The area-code-in-parentheses format was there for the very reason you'd expect it to be; some people who might be reading the phone number needed to dial the area code and some people did not.

This takes place even in countries where you have to dial the area/city code. For instance, you have to dial the city code in Germany, but you still see numbers like (069) 55 30 40.
posted by oaf at 2:29 PM on August 7, 2007


As a point of reference I first remember encountering this in the mid-90s when I worked for a large multi-national communications company. The European branch office contact details used the dot notation for their telephone numbers. That's where I picked it up from since to my eyes its far cleaner and less obtrusive than dashes or even worse parenthesis and dashes.
posted by mmascolino at 2:30 PM on August 7, 2007


There is an ITU [International Telecommunications Union] standard for phone numbers called E.164.

Personally, I prefer to not use any extraneous characters: +1 415 701 5500.
posted by phliar at 3:42 PM on August 7, 2007


I figured it was a design thing as well. My theory was that it had to do with the size of the characters. A smaller "character" between the numbers might make it easier to read.

I wasn't expecting this many responses. Thanks everyone!
posted by debit at 7:11 PM on August 7, 2007


Just to make sure it is clear, enclosing digits in brackets indicates that dialing those digits will depend on the caller's location. So, if you are in a 10 digit dialing area, do not put brackets around the area code, those digits will always be dialed.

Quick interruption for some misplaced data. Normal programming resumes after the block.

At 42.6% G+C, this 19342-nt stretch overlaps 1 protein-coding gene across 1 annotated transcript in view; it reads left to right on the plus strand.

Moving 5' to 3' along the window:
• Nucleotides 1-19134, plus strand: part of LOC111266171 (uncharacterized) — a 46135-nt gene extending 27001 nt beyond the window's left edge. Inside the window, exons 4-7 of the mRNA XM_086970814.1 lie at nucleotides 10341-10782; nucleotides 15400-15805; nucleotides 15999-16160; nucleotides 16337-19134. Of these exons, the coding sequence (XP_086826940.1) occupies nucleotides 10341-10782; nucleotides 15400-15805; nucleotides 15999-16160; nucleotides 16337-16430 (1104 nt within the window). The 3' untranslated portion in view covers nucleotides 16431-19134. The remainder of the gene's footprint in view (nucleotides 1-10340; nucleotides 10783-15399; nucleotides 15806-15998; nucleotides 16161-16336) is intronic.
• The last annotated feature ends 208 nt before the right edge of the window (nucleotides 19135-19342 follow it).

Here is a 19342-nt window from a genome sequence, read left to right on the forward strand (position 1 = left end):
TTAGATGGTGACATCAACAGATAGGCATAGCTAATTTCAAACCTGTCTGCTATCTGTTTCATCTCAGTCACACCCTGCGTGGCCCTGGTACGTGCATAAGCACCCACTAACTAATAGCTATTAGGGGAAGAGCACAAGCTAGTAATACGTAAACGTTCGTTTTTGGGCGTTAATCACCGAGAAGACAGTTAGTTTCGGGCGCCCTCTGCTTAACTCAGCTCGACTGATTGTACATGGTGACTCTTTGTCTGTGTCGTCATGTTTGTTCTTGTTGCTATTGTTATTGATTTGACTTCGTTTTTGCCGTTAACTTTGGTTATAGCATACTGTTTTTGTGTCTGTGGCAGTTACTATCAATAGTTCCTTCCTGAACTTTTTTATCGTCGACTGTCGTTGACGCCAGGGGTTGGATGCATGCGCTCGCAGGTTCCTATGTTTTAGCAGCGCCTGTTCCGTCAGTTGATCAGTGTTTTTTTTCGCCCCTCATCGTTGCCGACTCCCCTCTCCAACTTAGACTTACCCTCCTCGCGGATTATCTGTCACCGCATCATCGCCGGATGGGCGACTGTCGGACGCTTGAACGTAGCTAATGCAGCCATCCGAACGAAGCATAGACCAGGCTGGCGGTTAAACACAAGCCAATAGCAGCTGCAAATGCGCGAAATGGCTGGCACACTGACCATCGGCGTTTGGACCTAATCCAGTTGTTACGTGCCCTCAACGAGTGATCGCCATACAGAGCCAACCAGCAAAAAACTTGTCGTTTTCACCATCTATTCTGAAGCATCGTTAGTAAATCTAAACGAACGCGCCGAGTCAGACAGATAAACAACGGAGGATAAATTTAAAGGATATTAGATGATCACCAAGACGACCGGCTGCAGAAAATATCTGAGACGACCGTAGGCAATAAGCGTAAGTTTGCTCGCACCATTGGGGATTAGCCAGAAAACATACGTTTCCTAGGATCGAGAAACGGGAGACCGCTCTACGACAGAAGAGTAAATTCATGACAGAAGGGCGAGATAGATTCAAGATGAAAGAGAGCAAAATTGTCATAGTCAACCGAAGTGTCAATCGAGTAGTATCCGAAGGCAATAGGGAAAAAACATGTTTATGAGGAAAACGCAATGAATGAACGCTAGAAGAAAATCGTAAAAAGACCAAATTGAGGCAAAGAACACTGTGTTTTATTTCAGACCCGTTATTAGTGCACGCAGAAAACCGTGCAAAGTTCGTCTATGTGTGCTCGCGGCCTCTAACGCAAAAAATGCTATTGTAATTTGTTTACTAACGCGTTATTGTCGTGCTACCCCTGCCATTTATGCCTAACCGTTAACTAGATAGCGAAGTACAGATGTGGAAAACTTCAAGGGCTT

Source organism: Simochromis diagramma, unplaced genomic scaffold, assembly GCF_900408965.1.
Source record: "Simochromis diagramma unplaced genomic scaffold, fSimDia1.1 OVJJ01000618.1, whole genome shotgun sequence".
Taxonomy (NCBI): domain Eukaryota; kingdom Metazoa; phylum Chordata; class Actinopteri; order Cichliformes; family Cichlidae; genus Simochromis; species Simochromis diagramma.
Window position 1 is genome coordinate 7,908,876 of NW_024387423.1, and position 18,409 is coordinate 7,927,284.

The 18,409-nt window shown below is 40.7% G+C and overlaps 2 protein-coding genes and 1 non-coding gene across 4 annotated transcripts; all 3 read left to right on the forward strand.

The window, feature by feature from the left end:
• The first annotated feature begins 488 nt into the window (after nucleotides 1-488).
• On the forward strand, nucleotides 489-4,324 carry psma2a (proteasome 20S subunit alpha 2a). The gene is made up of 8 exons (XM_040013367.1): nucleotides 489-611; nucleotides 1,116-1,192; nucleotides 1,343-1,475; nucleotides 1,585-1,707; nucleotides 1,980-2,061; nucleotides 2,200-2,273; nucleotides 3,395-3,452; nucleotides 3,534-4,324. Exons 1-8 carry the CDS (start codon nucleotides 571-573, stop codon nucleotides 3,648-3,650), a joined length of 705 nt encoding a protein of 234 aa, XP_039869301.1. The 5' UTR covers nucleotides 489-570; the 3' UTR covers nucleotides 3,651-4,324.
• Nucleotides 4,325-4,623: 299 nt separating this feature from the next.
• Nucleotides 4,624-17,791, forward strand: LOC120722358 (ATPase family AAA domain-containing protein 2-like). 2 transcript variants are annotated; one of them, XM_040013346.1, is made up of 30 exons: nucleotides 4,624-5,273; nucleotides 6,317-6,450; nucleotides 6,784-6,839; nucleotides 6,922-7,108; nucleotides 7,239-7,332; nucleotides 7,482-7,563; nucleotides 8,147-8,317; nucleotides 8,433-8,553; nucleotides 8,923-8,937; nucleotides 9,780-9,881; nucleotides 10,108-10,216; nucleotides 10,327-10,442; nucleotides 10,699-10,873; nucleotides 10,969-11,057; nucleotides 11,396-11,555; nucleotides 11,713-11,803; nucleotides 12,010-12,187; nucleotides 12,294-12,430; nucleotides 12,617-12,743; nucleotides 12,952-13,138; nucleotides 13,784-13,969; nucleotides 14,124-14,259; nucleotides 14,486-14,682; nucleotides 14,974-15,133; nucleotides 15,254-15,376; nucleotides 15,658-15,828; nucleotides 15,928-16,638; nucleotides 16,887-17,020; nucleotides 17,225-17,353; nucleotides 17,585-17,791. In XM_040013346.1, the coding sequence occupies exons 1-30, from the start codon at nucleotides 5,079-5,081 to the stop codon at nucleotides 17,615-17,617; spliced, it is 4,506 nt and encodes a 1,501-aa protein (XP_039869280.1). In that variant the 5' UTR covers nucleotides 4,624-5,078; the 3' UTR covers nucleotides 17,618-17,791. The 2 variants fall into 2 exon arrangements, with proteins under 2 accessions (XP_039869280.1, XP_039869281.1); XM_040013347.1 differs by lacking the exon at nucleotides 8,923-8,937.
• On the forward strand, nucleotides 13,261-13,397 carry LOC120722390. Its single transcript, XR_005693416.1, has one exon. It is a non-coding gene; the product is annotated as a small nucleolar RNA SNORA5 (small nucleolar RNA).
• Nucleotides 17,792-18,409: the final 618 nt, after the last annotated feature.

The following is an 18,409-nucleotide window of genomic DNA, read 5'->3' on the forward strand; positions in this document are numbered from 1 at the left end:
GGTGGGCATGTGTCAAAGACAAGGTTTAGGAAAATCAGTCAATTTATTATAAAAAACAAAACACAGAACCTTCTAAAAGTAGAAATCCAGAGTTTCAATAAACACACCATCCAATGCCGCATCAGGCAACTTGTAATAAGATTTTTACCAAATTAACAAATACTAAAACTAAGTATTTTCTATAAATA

posted by Chuckles at 8:23 PM on August 7, 2007 [1 favorite]


2001's ITU E.123 recommendation is still in force, so the canonical representation for national phone numbers is (NNN) NNN NNNN, and that for international phone numbers is +NN NNN NNN NNNN. As for what character to use between groups:
9.1 Grouping of digits in a telephone number should be accomplished by means of spaces
unless an agreed upon explicit symbol (e.g. hyphen) is necessary for procedural purposes. Only
spaces should be used in an international number.
posted by nicwolff at 9:36 AM on August 8, 2007


from nicwolff's ITU link:
7.2 Use of parentheses
The symbol ( ) (parentheses) should be used to indicate that the digits within the ( ) are not always
dialled.
To the extent that the standard recommends use of parentheses for the general case, I suggest that it is because the standard is anticipating that for most people area codes are not always dialed. Since the standard is a bit out of date, falling back to the first principal, as detailed in the standard itself, seems appropriate.
posted by Chuckles at 10:36 AM on August 8, 2007